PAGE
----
By MIKE VIRTANEN
Some environmentalists want more active state oversight of the 781,000 acres of privately owned timberlands in the Adirondacks that are governed by conservation easements with New York.
The Adirondack Council said easements have prevented the land from being subdivided and developed, but can do more with better public accounting.
“Conservation easements can limit tree-cutting in heavily harvested forests and set limits for clear-cutting that prevent damage to watersheds,” said Willie Janeway, the council’s executive director. “The Adirondack Park Agency could monitor and report to the public the impacts on wildlife, forest health and water quality.”
The list of landowners covered by the 162 easements, now on the Explorer’s website, had not been made public previously by the Department of Environmental Conservation, which is the steward of the program. Information on ownership of specific parcels could be found at the clerks’ offices of 12 counties.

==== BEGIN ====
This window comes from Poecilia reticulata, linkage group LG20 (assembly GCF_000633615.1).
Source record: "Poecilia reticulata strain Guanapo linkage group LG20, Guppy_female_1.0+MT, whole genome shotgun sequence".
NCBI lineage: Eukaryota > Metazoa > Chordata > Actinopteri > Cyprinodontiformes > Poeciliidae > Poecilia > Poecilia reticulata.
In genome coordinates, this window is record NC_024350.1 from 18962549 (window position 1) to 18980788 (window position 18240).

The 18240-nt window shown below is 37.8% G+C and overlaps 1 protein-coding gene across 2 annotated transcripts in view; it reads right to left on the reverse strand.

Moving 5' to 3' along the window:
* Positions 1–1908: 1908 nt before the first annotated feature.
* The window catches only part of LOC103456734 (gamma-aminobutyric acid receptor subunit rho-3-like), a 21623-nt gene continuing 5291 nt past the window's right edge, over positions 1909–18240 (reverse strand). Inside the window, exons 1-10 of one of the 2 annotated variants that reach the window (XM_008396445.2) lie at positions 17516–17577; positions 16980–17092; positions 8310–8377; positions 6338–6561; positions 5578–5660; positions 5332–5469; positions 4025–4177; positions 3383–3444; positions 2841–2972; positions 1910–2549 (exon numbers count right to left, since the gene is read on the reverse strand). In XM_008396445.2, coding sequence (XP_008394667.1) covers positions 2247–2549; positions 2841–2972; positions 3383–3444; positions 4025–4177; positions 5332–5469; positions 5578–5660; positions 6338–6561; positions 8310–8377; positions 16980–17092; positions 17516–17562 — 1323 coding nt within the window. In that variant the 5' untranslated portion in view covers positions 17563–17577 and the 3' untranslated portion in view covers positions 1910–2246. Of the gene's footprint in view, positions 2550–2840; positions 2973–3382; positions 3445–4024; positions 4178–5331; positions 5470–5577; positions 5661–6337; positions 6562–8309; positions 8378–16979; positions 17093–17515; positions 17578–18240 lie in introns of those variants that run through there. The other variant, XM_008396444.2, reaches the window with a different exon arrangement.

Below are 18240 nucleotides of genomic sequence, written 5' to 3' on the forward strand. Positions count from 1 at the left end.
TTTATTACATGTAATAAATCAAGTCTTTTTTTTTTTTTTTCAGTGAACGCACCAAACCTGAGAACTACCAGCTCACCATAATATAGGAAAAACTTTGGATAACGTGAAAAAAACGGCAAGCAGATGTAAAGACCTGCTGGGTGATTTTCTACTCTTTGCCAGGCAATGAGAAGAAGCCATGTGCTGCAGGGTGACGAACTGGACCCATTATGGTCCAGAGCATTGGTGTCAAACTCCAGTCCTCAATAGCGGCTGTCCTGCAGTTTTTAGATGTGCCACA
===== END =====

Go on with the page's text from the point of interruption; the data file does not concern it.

The council also would like to see the state provide incentives for “more sustainable climate-smart forest management practices,” Janeway said.
Protect the Adirondacks Executive Director Peter Bauer said there should be an easement master plan, one that would help create a coherent management program.
Neil Woodworth, executive director of the Adirondack Mountain Club, said some management plans for individual Forest Preserve units do address uses of adjacent conservation timberlands.
Still, Woodworth said, it doesn’t make sense with areas of interlocking state and easement holdings for the APA not to also review overall conformance of the easements with the State Land Master Plan.
The few individual recreation management plans that the DEC has written for easement tracts tend to segment them, said David Gibson of Adirondack Wild.
“It doesn’t really look at the surrounding landscape,” he said.